Is a Wife a Helpmeet or a Savior?

Courtesy LDS Media Library

I ran a race Saturday morning and as I neared the finish line, I was surprised to see my wife standing just off the course, ready to take a picture. I had shown up alone before six to pick up my race packet and I thought I’d be by myself that morning—getting up early is definitely not my wife’s favorite thing to do—but there she was in living color. When I ran a little further, there was our youngest daughter yelling, “Daddy!”

Do I need to tell you how it made me feel to see them there? I finished my race much stronger than I expected.

My wife has always motivated me to be my best self. I have some wonderful, lifelong male friends whom I love and admire, but nothing can compare to the powerful influence of an authentic woman on a man. Yes, I really believe this. Here’s a case in point.

I recently read a post from And So I Fight entitled “A True Christmas,” a story of reconciliation between the author Cherae and her husband Brandon. They had been alienated for some weeks when Brandon’s struggles with pornography and infidelity came to light. Here’s an example of what I’m talking about:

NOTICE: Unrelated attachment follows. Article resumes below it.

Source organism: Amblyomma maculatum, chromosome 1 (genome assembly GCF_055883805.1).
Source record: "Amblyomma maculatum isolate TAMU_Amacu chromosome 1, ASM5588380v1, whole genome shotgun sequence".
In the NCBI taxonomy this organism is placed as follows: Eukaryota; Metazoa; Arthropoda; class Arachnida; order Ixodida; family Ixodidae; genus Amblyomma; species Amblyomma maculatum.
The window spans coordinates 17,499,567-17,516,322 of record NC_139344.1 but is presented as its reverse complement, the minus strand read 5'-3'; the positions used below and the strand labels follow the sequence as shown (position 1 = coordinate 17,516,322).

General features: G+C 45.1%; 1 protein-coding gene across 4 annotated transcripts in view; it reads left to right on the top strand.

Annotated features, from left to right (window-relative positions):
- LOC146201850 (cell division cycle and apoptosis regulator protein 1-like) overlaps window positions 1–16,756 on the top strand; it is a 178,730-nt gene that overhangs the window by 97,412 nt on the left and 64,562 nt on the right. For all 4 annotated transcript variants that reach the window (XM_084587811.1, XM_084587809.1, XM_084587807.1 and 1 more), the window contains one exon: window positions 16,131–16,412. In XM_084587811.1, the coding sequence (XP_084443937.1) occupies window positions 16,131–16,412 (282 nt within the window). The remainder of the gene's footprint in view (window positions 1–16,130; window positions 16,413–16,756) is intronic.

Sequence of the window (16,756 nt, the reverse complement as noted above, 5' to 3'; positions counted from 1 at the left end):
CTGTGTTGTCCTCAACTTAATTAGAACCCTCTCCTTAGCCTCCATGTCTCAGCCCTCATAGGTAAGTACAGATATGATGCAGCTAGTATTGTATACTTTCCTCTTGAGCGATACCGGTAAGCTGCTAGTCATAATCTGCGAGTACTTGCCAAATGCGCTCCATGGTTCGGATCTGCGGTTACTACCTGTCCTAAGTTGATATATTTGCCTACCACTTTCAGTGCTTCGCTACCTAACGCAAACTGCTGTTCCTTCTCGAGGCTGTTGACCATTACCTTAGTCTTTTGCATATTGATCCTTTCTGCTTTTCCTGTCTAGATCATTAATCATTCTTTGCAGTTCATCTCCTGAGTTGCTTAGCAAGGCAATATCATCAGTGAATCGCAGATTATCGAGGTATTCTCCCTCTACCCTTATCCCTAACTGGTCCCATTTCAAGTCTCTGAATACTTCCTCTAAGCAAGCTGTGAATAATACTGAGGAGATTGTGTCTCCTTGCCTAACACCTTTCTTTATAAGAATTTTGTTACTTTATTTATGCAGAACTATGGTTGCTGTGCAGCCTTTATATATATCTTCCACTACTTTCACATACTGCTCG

We opened Christmas presents and ate some lunch and then Brandon and I headed to my parents study to talk. I asked him what his thoughts and hopes were between us. He told me he knew that our family would be together and that things were going to work out. Tears started streaming down my face as I gently nodded my head and silently agreed with him. I then felt impressed to tell him that I will be there waiting for him when he is clean. I’ve never seen him shed so many tears. I told him of my pleadings with my Heavenly Father and what the answers to those pleadings were. He continued to cry. In that moment I was again so greatly reassured by my Father in Heaven that everything would work out and that WE would be okay. I hugged him. I didn’t plan it, and it caught both of us off guard but it was the most full of love hug I had ever experienced with him to that point in our lives. We continued to openly talk about our future together, felt the spirit confirm all that we had discussed, and shed many more tears. The Christmas I had dreaded and feared the most turned out to be the best Christmas I had ever experienced. (Emphasis mine.)